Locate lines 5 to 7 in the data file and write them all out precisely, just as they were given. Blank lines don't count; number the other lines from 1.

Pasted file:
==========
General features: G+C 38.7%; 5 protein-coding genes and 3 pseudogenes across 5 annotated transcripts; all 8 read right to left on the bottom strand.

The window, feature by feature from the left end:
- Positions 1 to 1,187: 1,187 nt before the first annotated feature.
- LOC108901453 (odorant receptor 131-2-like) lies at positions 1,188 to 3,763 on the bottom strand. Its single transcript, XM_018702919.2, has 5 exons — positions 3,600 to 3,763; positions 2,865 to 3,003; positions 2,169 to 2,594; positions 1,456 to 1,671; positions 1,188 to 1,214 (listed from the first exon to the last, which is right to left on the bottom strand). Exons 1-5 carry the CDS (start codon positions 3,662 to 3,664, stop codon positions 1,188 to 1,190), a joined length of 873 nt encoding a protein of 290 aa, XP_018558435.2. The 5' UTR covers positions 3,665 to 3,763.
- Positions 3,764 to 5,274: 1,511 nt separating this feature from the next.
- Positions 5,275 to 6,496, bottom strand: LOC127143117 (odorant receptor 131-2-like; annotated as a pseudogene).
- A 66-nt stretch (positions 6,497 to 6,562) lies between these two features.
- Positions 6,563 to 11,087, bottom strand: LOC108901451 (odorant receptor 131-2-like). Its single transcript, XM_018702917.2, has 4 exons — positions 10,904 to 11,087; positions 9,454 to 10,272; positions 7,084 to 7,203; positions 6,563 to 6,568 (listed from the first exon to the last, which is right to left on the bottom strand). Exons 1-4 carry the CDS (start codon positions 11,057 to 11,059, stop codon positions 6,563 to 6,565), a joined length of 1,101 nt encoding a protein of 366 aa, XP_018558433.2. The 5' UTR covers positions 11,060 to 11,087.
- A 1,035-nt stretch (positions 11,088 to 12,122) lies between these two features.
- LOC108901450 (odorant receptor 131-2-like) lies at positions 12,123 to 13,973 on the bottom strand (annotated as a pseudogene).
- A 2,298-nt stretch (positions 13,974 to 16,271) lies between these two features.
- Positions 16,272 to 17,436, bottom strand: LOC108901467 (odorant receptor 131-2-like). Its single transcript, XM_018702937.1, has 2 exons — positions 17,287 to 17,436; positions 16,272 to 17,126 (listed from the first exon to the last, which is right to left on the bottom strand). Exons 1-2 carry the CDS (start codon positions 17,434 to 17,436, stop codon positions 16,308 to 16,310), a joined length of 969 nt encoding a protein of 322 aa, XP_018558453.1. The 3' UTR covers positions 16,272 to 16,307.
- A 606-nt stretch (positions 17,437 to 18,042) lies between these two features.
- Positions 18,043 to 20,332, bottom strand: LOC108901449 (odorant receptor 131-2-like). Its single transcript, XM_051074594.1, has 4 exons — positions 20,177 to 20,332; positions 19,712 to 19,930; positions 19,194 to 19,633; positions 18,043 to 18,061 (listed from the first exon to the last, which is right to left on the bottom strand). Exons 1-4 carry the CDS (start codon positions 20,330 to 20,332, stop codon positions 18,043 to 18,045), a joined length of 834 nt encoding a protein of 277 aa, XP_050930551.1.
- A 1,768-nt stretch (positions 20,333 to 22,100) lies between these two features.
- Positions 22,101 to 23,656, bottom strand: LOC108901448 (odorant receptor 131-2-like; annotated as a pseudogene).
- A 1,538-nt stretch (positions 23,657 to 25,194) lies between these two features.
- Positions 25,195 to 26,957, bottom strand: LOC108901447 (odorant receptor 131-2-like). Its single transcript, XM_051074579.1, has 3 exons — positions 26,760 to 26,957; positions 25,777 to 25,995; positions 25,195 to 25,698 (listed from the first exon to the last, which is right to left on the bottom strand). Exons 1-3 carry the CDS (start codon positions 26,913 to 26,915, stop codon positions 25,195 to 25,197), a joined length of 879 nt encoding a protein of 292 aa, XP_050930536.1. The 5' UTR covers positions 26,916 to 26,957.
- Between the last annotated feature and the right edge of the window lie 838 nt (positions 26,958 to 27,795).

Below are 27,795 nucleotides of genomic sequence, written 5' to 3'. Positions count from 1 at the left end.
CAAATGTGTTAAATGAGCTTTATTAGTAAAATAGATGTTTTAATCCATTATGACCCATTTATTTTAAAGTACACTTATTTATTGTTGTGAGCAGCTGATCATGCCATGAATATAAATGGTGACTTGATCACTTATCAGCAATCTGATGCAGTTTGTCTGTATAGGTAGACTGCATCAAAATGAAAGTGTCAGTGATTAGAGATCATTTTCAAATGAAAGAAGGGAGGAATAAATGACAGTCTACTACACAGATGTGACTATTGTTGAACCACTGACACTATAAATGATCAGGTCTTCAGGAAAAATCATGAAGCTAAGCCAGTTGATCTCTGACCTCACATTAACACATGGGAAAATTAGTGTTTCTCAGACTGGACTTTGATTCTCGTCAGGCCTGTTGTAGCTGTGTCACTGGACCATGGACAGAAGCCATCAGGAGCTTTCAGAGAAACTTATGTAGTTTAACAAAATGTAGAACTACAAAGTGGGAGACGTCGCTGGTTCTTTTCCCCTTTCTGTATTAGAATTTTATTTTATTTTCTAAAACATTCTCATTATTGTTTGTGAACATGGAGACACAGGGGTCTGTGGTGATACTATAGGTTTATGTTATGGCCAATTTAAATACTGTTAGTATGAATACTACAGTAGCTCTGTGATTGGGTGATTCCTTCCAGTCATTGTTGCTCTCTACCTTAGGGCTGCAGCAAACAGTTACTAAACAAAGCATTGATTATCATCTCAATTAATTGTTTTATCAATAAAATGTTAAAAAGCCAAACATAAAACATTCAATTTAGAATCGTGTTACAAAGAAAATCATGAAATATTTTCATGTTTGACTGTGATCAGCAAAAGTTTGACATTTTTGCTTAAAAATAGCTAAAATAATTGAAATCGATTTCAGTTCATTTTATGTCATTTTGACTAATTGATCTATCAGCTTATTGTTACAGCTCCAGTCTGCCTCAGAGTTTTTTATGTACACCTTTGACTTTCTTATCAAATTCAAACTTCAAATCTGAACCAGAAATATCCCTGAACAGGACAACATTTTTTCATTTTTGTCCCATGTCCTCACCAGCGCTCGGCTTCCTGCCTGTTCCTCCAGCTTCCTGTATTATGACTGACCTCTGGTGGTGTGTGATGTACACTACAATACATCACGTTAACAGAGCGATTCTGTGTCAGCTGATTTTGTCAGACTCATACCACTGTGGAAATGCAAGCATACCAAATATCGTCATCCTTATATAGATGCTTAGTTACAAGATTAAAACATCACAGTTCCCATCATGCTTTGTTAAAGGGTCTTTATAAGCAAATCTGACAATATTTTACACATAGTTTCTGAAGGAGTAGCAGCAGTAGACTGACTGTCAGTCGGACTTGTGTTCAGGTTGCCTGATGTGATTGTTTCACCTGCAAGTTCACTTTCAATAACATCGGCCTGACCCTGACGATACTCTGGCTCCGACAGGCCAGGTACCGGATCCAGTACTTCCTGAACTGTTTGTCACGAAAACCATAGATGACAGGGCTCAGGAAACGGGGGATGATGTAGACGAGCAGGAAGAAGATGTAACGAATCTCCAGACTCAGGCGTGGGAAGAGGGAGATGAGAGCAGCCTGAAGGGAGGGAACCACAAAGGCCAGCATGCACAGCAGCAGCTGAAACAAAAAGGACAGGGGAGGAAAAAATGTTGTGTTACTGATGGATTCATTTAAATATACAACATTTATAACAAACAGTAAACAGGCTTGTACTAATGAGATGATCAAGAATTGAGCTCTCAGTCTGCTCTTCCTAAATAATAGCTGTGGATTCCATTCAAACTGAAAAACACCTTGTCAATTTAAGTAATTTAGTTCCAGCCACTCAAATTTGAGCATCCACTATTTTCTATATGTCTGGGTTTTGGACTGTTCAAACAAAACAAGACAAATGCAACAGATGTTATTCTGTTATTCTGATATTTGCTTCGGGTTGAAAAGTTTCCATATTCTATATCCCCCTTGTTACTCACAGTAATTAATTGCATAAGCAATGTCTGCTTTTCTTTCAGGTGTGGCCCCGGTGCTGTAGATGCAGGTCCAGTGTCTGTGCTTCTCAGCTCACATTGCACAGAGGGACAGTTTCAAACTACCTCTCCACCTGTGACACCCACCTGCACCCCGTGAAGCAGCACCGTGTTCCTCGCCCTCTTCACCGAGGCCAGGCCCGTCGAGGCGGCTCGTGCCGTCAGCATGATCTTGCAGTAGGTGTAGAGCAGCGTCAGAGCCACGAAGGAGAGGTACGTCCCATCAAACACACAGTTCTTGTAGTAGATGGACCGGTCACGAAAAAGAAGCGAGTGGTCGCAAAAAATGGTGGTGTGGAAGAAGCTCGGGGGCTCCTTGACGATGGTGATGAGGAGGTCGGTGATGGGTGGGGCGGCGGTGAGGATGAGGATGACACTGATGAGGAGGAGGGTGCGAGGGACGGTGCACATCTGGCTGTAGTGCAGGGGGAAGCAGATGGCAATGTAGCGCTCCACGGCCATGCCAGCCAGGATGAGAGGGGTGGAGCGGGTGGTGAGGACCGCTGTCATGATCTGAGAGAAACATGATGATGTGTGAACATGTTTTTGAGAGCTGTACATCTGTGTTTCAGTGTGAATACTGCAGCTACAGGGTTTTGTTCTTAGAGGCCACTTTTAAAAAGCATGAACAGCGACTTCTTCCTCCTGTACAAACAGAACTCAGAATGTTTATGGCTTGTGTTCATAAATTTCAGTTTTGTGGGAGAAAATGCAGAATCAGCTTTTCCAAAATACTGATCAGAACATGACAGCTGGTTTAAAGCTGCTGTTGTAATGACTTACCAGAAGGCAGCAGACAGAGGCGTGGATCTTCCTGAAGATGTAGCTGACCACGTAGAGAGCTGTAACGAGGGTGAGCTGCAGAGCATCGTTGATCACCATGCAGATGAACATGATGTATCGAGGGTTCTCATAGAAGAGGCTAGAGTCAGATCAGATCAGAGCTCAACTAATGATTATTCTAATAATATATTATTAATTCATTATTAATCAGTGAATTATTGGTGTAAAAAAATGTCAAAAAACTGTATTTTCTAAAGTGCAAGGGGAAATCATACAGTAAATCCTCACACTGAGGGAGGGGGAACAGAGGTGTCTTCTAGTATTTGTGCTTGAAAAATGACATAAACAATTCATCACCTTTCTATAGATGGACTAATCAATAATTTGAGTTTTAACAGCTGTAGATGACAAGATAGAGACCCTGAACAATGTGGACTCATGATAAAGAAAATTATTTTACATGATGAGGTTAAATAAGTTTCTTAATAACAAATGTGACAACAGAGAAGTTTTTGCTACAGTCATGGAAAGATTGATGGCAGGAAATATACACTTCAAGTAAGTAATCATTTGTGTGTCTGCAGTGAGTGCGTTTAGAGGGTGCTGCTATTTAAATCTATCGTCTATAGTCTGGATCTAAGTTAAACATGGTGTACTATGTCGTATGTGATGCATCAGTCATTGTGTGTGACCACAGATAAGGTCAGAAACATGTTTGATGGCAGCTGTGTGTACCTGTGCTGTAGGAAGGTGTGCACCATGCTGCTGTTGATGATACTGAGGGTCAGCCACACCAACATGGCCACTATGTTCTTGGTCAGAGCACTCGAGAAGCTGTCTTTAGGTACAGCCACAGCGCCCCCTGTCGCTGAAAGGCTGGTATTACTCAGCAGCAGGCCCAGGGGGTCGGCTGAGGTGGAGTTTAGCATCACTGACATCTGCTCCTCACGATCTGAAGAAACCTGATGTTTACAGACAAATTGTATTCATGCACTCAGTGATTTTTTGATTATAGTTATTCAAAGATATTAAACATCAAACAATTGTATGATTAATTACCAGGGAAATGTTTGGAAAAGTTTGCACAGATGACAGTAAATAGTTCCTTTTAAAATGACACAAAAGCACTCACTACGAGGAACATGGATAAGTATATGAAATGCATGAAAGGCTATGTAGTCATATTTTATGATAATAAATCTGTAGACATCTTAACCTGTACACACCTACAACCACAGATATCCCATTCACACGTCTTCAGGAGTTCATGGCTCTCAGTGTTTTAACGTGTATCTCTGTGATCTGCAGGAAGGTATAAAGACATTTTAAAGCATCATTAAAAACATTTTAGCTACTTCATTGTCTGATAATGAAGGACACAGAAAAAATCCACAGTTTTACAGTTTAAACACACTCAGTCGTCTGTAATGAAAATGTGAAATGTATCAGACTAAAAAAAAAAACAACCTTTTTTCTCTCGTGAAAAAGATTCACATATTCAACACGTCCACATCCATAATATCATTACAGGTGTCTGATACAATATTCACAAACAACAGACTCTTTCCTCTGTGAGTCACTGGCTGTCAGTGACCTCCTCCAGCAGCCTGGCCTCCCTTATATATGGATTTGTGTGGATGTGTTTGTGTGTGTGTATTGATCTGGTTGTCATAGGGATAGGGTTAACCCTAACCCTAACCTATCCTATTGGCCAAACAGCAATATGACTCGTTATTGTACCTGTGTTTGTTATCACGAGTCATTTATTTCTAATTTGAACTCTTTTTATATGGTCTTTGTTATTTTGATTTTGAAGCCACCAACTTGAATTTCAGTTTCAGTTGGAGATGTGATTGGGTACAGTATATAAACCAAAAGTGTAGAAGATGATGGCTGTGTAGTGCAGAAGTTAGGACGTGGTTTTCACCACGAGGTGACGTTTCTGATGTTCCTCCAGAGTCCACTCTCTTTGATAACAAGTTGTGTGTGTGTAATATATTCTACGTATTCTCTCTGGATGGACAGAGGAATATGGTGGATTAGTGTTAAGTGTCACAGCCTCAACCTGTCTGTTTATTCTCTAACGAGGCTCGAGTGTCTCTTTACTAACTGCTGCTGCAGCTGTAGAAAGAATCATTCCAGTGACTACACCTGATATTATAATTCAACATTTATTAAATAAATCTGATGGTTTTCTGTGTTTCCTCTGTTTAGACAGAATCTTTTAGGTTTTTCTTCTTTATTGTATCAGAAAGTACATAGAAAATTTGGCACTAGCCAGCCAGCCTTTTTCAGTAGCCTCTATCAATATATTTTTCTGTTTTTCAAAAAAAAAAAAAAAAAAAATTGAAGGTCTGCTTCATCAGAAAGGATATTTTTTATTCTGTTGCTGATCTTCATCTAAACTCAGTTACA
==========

- Positions 3,764 to 5,274: 1,511 nt separating this feature from the next.
- Positions 5,275 to 6,496, bottom strand: LOC127143117 (odorant receptor 131-2-like; annotated as a pseudogene).
- A 66-nt stretch (positions 6,497 to 6,562) lies between these two features.